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Let’s not forget: keeping HIV prevention in focus

Today on World Aids Day the International Transport Workers’ Federation (ITF) is urging stakeholders across the transport sector not to lose focus of HIV prevention during the Covid-19 pandemic and let slip the hard-won progress achieved thus far.

The theme of World Aids Day 2021 is “End inequalities. End AIDS.”, with a special focus on reaching people left behind. The ITF is supporting this important mission to highlight and tackle the growing inequalities in access to essential HIV services, particularly for those working in the transport sector.

The organisation is sending out a renewed call to trade unions, employers and all relevant stakeholders including government agencies across the industry, to remain steadfast in their HIV prevention, treatment and care/support efforts, while continuing to work together to combat the challenges presented by coronavirus.

Covid-19: the great unleveller

Covid-19 has further deepened existing inequalities, whether that be economic, social, cultural, and legal. Division, disparity and disregard for human rights are among the failures that allowed HIV to become and remain a global health crisis. No one disease should be fought at the expense of the other.

UNAIDS cites that overstretched health systems, loss of livelihoods, lockdowns and fewer employment opportunities resulting from the Covid-19 pandemic could increase unprotected sex, sexual violence and exploitation, transactional sex and sex work, leading to an increase in new HIV infections. Additionally, the often compromised accessibility to HIV treatment and services for transport workers operating at and across the borders of nations has been exacerbated since the COVID-19 outbreak.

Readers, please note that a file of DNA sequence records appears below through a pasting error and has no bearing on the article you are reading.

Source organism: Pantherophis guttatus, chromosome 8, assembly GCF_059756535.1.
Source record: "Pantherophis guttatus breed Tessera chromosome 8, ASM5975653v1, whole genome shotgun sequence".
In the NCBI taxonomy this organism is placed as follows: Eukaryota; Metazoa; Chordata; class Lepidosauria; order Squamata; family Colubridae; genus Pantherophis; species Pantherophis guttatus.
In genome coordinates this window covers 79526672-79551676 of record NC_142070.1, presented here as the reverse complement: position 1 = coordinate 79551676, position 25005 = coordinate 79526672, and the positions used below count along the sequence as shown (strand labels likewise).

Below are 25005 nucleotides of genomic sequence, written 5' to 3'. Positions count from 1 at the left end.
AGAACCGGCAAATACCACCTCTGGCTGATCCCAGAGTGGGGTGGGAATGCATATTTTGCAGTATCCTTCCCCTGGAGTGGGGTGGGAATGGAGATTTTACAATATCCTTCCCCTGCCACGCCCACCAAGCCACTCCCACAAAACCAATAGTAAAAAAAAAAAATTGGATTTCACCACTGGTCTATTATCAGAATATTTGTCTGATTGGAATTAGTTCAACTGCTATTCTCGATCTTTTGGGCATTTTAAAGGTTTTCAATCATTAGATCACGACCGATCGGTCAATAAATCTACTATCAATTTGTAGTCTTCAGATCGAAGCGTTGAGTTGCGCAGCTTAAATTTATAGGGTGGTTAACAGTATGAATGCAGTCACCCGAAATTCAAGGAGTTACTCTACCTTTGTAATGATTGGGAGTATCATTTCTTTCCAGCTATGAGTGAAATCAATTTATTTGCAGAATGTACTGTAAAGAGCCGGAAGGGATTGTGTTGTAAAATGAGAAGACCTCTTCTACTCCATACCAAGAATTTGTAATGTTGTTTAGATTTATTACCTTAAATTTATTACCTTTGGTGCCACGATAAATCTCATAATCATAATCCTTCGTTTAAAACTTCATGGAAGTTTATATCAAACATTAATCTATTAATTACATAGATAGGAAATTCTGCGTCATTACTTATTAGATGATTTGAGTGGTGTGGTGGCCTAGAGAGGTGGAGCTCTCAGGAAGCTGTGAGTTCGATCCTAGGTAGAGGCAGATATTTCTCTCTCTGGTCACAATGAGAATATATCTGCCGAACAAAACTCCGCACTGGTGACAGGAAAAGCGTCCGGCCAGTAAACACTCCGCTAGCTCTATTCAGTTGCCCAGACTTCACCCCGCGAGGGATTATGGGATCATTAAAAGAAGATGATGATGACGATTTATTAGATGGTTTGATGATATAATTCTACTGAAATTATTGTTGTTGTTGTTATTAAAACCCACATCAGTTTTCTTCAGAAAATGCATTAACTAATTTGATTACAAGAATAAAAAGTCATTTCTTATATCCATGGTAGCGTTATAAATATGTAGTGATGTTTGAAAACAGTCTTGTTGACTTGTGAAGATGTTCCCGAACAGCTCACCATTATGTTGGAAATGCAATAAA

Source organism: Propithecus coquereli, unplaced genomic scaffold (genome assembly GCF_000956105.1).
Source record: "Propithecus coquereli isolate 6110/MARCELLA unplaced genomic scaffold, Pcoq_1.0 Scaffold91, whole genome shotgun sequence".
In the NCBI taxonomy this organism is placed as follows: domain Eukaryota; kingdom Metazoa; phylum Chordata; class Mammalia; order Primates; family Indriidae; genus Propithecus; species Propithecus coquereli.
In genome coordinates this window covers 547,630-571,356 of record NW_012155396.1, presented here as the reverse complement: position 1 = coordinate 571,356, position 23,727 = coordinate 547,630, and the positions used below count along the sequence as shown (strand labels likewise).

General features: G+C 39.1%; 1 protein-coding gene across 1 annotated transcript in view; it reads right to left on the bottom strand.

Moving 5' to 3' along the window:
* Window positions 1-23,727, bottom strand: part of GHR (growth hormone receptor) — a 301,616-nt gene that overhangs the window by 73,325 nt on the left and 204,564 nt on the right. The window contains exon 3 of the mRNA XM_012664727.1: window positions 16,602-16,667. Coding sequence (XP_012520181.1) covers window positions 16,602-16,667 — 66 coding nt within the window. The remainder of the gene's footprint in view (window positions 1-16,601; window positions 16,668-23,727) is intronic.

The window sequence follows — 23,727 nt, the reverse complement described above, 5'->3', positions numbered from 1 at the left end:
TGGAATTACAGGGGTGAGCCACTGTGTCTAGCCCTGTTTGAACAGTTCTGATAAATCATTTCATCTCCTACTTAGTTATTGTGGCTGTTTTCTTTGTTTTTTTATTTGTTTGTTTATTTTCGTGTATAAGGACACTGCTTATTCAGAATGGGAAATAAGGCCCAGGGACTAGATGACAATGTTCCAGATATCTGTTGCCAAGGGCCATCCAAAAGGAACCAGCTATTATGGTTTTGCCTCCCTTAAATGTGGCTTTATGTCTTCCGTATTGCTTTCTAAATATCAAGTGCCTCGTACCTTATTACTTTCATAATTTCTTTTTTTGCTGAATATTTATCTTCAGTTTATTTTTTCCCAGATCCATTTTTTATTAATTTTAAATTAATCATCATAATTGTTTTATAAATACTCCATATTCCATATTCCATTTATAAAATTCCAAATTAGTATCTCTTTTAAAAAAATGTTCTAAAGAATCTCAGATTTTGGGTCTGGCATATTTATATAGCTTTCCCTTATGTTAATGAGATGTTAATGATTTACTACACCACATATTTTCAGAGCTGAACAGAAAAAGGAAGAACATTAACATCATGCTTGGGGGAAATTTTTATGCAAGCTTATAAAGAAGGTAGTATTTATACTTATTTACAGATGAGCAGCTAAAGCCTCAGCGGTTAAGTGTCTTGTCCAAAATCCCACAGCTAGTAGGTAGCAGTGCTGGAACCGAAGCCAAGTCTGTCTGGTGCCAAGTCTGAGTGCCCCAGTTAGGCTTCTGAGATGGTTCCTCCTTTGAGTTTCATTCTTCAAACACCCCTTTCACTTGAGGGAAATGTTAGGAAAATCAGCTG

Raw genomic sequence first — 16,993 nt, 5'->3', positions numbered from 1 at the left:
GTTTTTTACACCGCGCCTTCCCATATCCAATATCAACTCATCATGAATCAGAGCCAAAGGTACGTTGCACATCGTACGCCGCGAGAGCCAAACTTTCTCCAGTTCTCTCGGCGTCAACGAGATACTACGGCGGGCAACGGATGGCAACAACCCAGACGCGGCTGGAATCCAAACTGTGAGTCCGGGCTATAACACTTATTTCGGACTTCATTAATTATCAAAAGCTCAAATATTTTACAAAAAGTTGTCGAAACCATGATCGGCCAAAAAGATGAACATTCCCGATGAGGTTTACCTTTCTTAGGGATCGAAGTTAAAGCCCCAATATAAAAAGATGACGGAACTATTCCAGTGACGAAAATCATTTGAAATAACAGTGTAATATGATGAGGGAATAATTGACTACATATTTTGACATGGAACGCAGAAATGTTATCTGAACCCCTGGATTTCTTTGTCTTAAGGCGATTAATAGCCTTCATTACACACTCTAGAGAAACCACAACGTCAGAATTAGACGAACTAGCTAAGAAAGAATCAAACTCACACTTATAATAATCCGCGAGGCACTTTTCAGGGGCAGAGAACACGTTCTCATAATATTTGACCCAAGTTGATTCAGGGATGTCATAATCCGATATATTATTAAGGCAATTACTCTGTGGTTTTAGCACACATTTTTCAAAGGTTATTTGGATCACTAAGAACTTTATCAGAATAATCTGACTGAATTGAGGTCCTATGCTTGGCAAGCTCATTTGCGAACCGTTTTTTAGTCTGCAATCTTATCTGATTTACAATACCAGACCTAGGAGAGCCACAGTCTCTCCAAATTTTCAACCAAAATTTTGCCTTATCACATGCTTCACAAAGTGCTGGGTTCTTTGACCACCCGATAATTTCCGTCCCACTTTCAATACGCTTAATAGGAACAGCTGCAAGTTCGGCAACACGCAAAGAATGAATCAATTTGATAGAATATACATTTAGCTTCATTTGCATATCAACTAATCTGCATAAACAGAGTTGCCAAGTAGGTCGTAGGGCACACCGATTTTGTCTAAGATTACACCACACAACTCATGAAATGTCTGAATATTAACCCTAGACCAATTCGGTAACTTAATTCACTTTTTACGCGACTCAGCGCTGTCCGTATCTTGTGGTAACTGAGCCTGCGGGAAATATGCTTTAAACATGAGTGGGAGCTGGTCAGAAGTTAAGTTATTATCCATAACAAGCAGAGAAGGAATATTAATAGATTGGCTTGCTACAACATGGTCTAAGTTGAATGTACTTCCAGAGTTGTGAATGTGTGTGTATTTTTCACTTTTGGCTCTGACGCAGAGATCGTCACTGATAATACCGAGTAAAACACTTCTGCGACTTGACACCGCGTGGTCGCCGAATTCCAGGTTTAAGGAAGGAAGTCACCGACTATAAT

While COVID-19 must continue to be addressed as a matter of urgency, the ITF is highlighting that it cannot be at the expense of HIV vulnerable transport workers who are currently facing a double crisis in the form of both the long-standing epidemic and new pandemic. There remains a shocking number of people affected by HIV worldwide. In 2020, 1,500,000 people were newly infected with HIV, and 680,000 people died from HIV-related causes, while in the same year the death toll from Covid-19 stood at 1,813,188 (although some preliminary estimates suggest the official death toll could be more). These figures help illustrate that the HIV crisis is certainly far from over.

UNAIDS and the World Health Organization (WHO) have supported mathematical modelling to establish the benefits of continuing HIV services, compared to the potential harm of additional Covid-19 transmission. The analysis illustrates that while there is some additional short-term risk of Covid-19 transmission associated with providing HIV services, the risk of additional Covid-19 deaths is at least 100 times less than the AIDS-related deaths averted by continuing those services. It is then evident that the risk of not keeping essential HIV services open results in a greater overall risk of death related to lack of prevention of HIV, access to diagnosis, and eventual treatment. The ITF is firm in its stance that these trade-offs are simply unacceptable.

HIV treatment crisis at sea

The ITF engages in a four-fold approach to HIV prevention, including an awareness programme, education and condom distribution, voluntary HIV counselling and testing, and treatment and care – all of which have been put under immeasurable strain, or even ceased, as health personnel were mobilised to refocus their energies on the immediate Covid-19 prevention, testing, tracing and care responsibilities.